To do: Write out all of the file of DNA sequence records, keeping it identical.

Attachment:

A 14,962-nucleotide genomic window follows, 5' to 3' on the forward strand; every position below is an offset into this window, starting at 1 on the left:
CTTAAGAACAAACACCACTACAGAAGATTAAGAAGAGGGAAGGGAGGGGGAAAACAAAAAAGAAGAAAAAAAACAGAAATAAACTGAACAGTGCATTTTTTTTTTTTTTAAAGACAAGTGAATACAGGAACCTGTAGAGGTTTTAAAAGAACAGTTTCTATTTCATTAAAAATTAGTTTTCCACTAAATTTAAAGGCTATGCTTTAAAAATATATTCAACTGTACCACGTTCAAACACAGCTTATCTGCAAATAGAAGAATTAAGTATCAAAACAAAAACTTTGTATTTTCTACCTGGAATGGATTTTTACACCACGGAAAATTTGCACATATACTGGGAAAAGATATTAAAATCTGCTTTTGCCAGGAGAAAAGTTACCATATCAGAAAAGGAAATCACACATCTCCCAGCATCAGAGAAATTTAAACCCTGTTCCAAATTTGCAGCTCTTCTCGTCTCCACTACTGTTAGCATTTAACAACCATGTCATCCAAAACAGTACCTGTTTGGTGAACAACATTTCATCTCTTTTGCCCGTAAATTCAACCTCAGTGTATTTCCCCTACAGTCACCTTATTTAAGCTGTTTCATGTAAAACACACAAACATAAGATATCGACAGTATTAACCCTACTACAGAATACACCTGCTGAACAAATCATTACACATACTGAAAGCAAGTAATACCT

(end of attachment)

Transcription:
A 14,962-nucleotide genomic window follows, 5' to 3' on the forward strand; every position below is an offset into this window, starting at 1 on the left:
CTTAAGAACAAACACCACTACAGAAGATTAAGAAGAGGGAAGGGAGGGGGAAAACAAAAAAGAAGAAAAAAAACAGAAATAAACTGAACAGTGCATTTTTTTTTTTTTTAAAGACAAGTGAATACAGGAACCTGTAGAGGTTTTAAAAGAACAGTTTCTATTTCATTAAAAATTAGTTTTCCACTAAATTTAAAGGCTATGCTTTAAAAATATATTCAACTGTACCACGTTCAAACACAGCTTATCTGCAAATAGAAGAATTAAGTATCAAAACAAAAACTTTGTATTTTCTACCTGGAATGGATTTTTACACCACGGAAAATTTGCACATATACTGGGAAAAGATATTAAAATCTGCTTTTGCCAGGAGAAAAGTTACCATATCAGAAAAGGAAATCACACATCTCCCAGCATCAGAGAAATTTAAACCCTGTTCCAAATTTGCAGCTCTTCTCGTCTCCACTACTGTTAGCATTTAACAACCATGTCATCCAAAACAGTACCTGTTTGGTGAACAACATTTCATCTCTTTTGCCCGTAAATTCAACCTCAGTGTATTTCCCCTACAGTCACCTTATTTAAGCTGTTTCATGTAAAACACACAAACATAAGATATCGACAGTATTAACCCTACTACAGAATACACCTGCTGAACAAATCATTACACATACTGAAAGCAAGTAATACCT